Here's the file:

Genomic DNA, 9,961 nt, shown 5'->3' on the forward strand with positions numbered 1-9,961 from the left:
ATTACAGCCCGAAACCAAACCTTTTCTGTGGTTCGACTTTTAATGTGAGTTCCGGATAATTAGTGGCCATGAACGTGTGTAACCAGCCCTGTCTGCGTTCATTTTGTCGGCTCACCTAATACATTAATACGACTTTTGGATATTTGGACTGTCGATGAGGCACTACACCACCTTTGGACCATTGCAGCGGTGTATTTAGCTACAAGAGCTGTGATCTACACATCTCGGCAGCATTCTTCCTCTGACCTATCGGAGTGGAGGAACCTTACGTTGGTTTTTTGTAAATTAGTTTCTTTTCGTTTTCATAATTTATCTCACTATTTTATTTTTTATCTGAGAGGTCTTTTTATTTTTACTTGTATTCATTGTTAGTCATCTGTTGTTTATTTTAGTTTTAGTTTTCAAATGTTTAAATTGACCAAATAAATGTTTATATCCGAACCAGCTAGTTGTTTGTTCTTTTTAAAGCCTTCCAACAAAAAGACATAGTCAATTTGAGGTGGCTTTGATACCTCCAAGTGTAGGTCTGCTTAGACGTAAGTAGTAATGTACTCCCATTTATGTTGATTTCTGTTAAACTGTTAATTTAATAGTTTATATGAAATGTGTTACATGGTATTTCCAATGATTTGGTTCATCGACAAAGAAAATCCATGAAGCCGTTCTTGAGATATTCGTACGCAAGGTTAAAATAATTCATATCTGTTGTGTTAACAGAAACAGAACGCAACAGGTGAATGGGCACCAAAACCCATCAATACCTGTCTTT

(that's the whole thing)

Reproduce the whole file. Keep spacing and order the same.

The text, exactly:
Genomic DNA, 9,961 nt, shown 5'->3' on the forward strand with positions numbered 1-9,961 from the left:
ATTACAGCCCGAAACCAAACCTTTTCTGTGGTTCGACTTTTAATGTGAGTTCCGGATAATTAGTGGCCATGAACGTGTGTAACCAGCCCTGTCTGCGTTCATTTTGTCGGCTCACCTAATACATTAATACGACTTTTGGATATTTGGACTGTCGATGAGGCACTACACCACCTTTGGACCATTGCAGCGGTGTATTTAGCTACAAGAGCTGTGATCTACACATCTCGGCAGCATTCTTCCTCTGACCTATCGGAGTGGAGGAACCTTACGTTGGTTTTTTGTAAATTAGTTTCTTTTCGTTTTCATAATTTATCTCACTATTTTATTTTTTATCTGAGAGGTCTTTTTATTTTTACTTGTATTCATTGTTAGTCATCTGTTGTTTATTTTAGTTTTAGTTTTCAAATGTTTAAATTGACCAAATAAATGTTTATATCCGAACCAGCTAGTTGTTTGTTCTTTTTAAAGCCTTCCAACAAAAAGACATAGTCAATTTGAGGTGGCTTTGATACCTCCAAGTGTAGGTCTGCTTAGACGTAAGTAGTAATGTACTCCCATTTATGTTGATTTCTGTTAAACTGTTAATTTAATAGTTTATATGAAATGTGTTACATGGTATTTCCAATGATTTGGTTCATCGACAAAGAAAATCCATGAAGCCGTTCTTGAGATATTCGTACGCAAGGTTAAAATAATTCATATCTGTTGTGTTAACAGAAACAGAACGCAACAGGTGAATGGGCACCAAAACCCATCAATACCTGTCTTT